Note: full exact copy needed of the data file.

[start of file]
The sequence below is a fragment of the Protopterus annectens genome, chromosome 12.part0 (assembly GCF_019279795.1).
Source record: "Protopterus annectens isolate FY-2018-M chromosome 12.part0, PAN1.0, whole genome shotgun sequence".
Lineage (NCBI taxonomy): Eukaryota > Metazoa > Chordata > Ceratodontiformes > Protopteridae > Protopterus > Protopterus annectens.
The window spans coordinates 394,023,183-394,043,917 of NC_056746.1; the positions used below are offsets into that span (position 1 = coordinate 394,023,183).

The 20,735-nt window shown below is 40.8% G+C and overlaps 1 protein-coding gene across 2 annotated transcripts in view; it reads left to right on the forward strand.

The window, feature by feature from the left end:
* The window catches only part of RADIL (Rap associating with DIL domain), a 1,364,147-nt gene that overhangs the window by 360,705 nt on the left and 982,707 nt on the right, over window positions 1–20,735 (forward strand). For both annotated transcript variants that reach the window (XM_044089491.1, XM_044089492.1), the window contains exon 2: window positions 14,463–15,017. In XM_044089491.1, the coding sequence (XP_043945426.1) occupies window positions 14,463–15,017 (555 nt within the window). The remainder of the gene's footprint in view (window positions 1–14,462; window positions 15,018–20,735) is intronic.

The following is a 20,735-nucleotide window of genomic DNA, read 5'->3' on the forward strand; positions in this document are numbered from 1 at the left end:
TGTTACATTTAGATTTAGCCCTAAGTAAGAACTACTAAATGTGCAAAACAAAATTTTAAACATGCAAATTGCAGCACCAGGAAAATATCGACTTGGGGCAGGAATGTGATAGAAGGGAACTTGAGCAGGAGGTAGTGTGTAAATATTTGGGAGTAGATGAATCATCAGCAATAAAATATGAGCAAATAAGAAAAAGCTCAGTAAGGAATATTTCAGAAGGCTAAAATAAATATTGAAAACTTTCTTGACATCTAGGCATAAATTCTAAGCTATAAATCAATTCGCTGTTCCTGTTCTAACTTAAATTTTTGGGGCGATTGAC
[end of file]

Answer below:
The sequence below is a fragment of the Protopterus annectens genome, chromosome 12.part0 (assembly GCF_019279795.1).
Source record: "Protopterus annectens isolate FY-2018-M chromosome 12.part0, PAN1.0, whole genome shotgun sequence".
Lineage (NCBI taxonomy): Eukaryota > Metazoa > Chordata > Ceratodontiformes > Protopteridae > Protopterus > Protopterus annectens.
The window spans coordinates 394,023,183-394,043,917 of NC_056746.1; the positions used below are offsets into that span (position 1 = coordinate 394,023,183).

The 20,735-nt window shown below is 40.8% G+C and overlaps 1 protein-coding gene across 2 annotated transcripts in view; it reads left to right on the forward strand.

The window, feature by feature from the left end:
* The window catches only part of RADIL (Rap associating with DIL domain), a 1,364,147-nt gene that overhangs the window by 360,705 nt on the left and 982,707 nt on the right, over window positions 1–20,735 (forward strand). For both annotated transcript variants that reach the window (XM_044089491.1, XM_044089492.1), the window contains exon 2: window positions 14,463–15,017. In XM_044089491.1, the coding sequence (XP_043945426.1) occupies window positions 14,463–15,017 (555 nt within the window). The remainder of the gene's footprint in view (window positions 1–14,462; window positions 15,018–20,735) is intronic.

The following is a 20,735-nucleotide window of genomic DNA, read 5'->3' on the forward strand; positions in this document are numbered from 1 at the left end:
TGTTACATTTAGATTTAGCCCTAAGTAAGAACTACTAAATGTGCAAAACAAAATTTTAAACATGCAAATTGCAGCACCAGGAAAATATCGACTTGGGGCAGGAATGTGATAGAAGGGAACTTGAGCAGGAGGTAGTGTGTAAATATTTGGGAGTAGATGAATCATCAGCAATAAAATATGAGCAAATAAGAAAAAGCTCAGTAAGGAATATTTCAGAAGGCTAAAATAAATATTGAAAACTTTCTTGACATCTAGGCATAAATTCTAAGCTATAAATCAATTCGCTGTTCCTGTTCTAACTTAAATTTTTGGGGCGATTGAC